REVIEW OF BIOMASS AND VOLUME FUNCTIONS FOR INDIVIDUAL TREES AND SHRUBS IN SOUTHEAST AFRICA
Keywords:Above-ground woody biomass, individual trees, volume functions, east Africa, southern Africa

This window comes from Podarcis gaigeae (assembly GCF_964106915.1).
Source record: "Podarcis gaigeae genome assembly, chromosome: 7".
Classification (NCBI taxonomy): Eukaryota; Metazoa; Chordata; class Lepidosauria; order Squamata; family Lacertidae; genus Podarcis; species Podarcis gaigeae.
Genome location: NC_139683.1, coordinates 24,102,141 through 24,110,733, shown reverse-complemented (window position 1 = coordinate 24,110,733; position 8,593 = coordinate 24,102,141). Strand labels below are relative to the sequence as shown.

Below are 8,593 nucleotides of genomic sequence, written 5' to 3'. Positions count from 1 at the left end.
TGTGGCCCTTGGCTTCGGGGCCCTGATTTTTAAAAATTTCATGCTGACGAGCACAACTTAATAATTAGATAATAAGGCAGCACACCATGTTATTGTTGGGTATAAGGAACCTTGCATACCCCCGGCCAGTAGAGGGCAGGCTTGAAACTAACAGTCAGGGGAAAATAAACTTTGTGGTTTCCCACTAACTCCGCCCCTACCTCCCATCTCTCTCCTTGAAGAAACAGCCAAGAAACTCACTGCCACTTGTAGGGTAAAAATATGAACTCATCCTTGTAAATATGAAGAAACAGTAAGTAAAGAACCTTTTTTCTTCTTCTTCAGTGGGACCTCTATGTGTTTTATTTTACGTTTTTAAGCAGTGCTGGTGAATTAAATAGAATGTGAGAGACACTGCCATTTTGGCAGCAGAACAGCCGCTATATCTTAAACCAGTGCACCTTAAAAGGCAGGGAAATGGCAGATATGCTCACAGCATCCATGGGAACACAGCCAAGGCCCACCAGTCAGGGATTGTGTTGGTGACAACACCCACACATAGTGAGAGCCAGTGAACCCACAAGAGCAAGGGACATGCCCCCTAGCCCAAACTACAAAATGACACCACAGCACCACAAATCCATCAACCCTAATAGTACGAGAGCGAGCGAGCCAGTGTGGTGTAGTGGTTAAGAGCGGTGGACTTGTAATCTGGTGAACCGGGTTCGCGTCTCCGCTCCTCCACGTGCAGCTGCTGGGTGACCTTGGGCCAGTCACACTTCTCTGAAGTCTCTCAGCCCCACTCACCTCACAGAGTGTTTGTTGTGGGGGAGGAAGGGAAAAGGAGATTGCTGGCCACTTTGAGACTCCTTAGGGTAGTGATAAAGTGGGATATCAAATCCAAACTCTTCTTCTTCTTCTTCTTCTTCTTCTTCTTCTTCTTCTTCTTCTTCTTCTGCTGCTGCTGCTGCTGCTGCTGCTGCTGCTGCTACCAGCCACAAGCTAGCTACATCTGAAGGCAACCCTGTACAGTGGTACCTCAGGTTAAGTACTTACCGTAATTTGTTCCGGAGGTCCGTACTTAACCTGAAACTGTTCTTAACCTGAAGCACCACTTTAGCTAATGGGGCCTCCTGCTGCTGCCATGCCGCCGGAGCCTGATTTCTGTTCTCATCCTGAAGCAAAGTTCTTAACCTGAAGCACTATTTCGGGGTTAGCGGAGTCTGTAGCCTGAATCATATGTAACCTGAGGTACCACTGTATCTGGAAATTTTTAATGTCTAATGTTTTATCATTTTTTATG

Estimation of biomass or volume of trees and shrubs is important in many contexts. Foresters and other natural resource managers in east and southern Africa have been faced with a double challenge in this respect: their fairest research institutions have been small and young, and their trees and shrubs are difficult to measure. A number of studies have been made in order to estimate biomass or volume of trees in this part of Africa. This review tries to bring together some of the findings of such studies in order to synthesize a few common principles and to make reliable functions more easily accessible to researchers and resource managers. A general conclusion appears to be that typical miombo trees have larger volumes for equal diameters than species typical in the drier southern woodlands. It is also noted that Pterocarpus angolensis takes an intermediary posititon. Inclusion of height in addition to diameter as independent variable does not increase the coefficient of determination very much. In some cases dbh alone gives an R2 of more than 0.95. This is due to the correlation between diameter and height. In practical inventories of volume or biomass where high precision is not required, economic considerations may, therefore, lead to the conclusion that measurement of height is unnecessary. One study suggests that diameter and crown width is a better pair of independent variables for total biomass of single trees than the traditionally used diameter and height.